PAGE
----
Brandon Washington: Stepping into the Role of Coach and Advocate to Help Students Learn

Since completing his teaching commitment in 2018, New Jersey Teaching Fellow Brandon Washington has continued to teach graphic arts and materials processing at Hamilton West High School. Like many teachers, he has had to change up his teaching approach with the switch to remote learning. The videoconferencing part, thanks to his technology background and the nature of the subjects he teaches, hasn’t been as challenging, he says, as the human part.

“I do a lot more mentoring now—I constantly have to put things into perspective for my students,” says Mr. Washington about how his role as a teacher has changed in the past year. “Some kids really need that social atmosphere to come into themselves. Not being in-person, they’re going to be stuck in their thoughts, and that’s not an experience you want to have at that age.”

During the first quarter of the semester, he grew frustrated staring at Zoom icons and missing the rewarding in-person interactions of the classroom. These frustrations challenged him to come up with more creative ways to make virtual teaching more engaging.

Now, he meets virtually with a small group of his students every Monday. During this time, Mr. Washington works with them to apply the tools and skills they get from his classes in practical ways. This is his favorite thing to emerge from virtual learning so far.

“I keep telling them, ‘I just want to set you all up for success. The better off you are, the better off I’ll be when I’m older,’” he says about his Monday group. One of the students is working on a book of illustrations. Mr. Washington supports her progress by providing direction and asking questions as she continues to develop her ideas. Another is using graphic arts skills learned in class to sell T-shirts. “I’ve done it. I got one,” Mr. Washington jokes. To him, it’s important to inspire his students to use their skills to create a better future for themselves and use the digital space to their advantage.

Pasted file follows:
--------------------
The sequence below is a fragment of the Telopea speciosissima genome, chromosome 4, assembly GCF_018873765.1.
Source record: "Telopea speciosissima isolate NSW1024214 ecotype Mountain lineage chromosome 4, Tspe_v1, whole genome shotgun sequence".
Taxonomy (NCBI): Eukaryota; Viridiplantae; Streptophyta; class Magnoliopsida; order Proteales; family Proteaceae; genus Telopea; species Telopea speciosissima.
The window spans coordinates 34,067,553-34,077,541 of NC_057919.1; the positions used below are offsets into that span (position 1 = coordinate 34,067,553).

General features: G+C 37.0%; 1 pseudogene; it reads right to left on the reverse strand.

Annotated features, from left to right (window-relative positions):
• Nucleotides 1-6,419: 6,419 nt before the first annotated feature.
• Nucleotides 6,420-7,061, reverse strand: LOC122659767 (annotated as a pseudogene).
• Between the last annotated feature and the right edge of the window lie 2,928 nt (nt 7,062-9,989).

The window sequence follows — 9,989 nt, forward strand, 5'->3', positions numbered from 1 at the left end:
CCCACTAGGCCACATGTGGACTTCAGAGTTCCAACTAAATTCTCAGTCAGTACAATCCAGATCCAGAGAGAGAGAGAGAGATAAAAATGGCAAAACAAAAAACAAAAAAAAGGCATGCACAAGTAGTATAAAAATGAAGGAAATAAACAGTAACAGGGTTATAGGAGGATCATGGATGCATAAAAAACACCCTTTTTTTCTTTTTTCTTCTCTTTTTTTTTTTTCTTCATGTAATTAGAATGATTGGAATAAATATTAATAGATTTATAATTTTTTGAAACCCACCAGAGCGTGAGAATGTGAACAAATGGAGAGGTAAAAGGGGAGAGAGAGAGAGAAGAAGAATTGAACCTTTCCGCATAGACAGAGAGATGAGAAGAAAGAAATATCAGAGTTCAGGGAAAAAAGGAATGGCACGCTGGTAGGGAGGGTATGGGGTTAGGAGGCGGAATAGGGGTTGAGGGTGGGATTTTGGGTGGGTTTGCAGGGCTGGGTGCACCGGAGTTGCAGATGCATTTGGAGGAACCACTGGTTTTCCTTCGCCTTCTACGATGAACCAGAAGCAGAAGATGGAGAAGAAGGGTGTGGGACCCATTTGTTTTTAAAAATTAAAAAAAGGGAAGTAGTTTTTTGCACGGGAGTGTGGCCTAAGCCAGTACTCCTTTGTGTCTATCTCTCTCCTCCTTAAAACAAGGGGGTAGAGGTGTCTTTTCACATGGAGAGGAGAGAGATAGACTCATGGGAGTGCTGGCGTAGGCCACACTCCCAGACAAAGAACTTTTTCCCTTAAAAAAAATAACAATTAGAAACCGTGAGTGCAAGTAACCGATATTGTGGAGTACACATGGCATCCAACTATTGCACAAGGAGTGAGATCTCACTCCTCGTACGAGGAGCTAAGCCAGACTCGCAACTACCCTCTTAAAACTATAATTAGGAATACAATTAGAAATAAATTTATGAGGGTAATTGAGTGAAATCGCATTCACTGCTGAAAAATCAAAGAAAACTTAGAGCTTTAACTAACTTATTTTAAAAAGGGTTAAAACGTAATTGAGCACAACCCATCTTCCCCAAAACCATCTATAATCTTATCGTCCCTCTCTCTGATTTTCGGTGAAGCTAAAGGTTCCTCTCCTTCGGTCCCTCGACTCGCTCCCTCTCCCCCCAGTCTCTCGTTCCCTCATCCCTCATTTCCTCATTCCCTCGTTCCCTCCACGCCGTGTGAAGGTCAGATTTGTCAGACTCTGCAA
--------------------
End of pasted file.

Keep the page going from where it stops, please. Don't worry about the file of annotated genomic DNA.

Outside of the classroom, virtual or not, Mr. Washington leads by example. As a Philadelphia native, he is constantly exploring ways he can give back to his home city, and much like his late father, he is an activist and community leader. He is currently president of the Philadelphia Club Frontiers International, an organization that works to enhance educational and social opportunities for African American youth in the Philadelphia community. Mr. Washington also sits on the board of SOSNA, a South Philadelphia neighborhood association dedicated to improving residents’ quality of life.

In 2020, SOSNA moved to a new office. When the pandemic hit and the importance of technological equity and accessibility became apparent, Mr. Washington created a logic model and started a fundraiser for the office to be turned into a cooperative workspace. He hopes this is where South Philadelphia residents and organizations can develop digital skills, build community, and gain the resources needed to work virtually with at-risk youth.

“As a result of the pandemic, access to the internet has become a necessity more than ever before. The pandemic has also shifted the job market,” says Mr. Washington. “There are a variety of community issues impacted by poverty I believe can be addressed with instruction, mentorship, and collaborative programming efforts.”

While it may take some time and financial support from those within and outside of the community to get the project off the ground, one thing is certain—Mr. Washington works tirelessly to create pathways to success for both the students in his New Jersey classroom and the young people in his Philadelphia community.


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